Year of Publication



Public Health

Date Available


Degree Name

Master of Public Health (M.P.H.)

Committee Chair

Dr. W. Jay Christian

Committee Member

Dr. Jaclyn McDowell

Committee Member

Dr. Thomas Tucker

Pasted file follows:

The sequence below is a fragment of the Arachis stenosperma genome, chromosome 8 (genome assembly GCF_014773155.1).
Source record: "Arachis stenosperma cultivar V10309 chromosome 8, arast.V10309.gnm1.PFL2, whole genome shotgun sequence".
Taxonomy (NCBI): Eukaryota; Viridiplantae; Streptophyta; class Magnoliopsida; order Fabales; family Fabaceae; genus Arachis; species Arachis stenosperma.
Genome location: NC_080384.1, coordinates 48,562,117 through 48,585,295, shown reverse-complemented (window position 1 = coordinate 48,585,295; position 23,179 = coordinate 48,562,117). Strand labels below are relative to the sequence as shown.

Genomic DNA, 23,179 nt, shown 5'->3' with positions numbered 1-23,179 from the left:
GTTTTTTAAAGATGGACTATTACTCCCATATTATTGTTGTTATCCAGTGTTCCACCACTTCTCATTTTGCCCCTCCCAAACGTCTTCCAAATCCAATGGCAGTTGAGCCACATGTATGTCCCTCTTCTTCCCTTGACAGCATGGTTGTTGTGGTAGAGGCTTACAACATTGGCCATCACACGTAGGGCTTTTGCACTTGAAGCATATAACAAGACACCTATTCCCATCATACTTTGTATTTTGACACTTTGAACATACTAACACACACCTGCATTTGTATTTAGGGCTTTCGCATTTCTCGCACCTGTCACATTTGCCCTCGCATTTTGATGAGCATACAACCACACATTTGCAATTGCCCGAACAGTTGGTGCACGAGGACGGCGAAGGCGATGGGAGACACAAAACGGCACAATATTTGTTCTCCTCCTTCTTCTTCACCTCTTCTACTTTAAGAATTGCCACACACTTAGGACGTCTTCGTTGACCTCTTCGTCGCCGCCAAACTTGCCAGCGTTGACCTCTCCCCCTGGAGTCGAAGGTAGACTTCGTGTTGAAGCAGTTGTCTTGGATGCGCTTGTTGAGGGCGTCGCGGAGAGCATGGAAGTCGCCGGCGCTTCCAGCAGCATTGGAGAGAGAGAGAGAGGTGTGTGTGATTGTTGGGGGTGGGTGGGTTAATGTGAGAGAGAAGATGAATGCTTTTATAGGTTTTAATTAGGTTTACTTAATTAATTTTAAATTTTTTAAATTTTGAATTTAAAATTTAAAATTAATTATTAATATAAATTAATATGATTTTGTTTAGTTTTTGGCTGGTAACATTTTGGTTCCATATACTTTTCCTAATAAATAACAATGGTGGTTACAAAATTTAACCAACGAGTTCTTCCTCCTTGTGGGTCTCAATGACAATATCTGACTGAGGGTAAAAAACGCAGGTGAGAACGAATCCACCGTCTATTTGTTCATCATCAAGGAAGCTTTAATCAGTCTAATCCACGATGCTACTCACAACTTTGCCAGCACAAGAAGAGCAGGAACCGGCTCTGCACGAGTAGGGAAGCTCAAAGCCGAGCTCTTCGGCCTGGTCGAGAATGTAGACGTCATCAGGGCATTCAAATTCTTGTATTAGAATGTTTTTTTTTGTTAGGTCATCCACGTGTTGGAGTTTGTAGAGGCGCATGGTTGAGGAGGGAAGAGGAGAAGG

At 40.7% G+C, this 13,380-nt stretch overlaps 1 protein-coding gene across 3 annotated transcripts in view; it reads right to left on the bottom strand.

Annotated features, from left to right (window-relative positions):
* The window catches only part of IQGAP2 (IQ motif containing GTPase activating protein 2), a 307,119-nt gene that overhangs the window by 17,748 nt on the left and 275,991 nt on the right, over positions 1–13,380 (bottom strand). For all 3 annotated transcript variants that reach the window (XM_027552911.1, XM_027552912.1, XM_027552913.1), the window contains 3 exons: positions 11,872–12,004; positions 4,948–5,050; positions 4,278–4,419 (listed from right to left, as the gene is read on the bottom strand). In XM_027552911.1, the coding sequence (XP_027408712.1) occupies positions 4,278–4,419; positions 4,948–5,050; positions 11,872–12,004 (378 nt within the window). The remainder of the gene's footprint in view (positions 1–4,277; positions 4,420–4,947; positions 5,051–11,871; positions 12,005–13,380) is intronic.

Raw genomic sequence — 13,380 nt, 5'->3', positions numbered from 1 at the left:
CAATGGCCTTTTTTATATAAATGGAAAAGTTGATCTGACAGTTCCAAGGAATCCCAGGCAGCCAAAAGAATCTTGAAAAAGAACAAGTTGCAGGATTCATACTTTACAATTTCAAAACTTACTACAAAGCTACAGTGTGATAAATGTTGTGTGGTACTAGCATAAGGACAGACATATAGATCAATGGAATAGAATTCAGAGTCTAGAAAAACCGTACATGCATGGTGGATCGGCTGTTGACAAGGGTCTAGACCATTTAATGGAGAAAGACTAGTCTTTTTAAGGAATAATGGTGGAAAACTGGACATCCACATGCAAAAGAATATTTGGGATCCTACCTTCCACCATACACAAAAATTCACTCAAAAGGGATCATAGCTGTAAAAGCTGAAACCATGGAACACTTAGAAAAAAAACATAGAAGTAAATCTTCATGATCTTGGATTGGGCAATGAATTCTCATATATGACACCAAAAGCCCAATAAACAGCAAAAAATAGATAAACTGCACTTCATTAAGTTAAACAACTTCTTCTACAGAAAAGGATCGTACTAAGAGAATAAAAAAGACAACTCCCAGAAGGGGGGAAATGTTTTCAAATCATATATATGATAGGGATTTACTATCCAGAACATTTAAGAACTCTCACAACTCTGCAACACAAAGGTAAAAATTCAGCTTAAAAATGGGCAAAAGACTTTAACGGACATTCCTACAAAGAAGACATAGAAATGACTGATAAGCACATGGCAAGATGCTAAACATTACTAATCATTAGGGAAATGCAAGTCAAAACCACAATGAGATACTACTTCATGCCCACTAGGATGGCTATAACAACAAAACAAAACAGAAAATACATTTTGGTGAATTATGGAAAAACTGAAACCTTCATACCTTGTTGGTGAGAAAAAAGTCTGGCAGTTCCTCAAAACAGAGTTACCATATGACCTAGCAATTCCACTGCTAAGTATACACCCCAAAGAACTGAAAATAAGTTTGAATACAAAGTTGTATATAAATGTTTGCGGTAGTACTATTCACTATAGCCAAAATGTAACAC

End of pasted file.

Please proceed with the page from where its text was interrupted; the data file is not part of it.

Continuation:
Background/Objective: Angiosarcomas are rare, highly aggressive malignant soft-tissue sarcomas of vascular or lymphatic origin. The purpose of this study is to describe geographical distribution of angiosarcoma in Kentucky and to examine the epidemiology of angiosarcoma in Kentucky from 2000 to 2019, including the most common sites where angiosarcomas occurred and risk factors affecting survival. Methods: A sample of 246 angiosarcoma patients was received from the Kentucky Cancer Registry (KCR). Kaplan-Meier curves were produced to examine overall survival, as well as survival by age, insurance type, tumor size, and SEER site. A Cox proportional hazards regression analysis was conducted to estimate hazard ratios for death. A choropleth map was created featuring numerical case counts and cases per 100,000 population to visualize the geographic distribution of angiosarcoma incidence by counties in Kentucky. Results: The mean overall survival time observed in this sample was 50.2 months. Jefferson County had the highest case count (59), while Livingston County had the highest rate of angiosarcoma cases (21 per 100,000). The most common SEER sites among these cases were soft tissue, breast, and other non-epithelial skin. Patients 80 years old and younger had a decreased risk of death. Conclusions: Patients older than 80 years old have significantly poorer overall survival than the other age groups, patients with angiosarcoma of the liver, lung and bronchus, and miscellaneous malignancies have a significant increased risk of death compared to other SEER sites, and there is a significant difference between the probabilities of death and SEER site, as well as insurance type.

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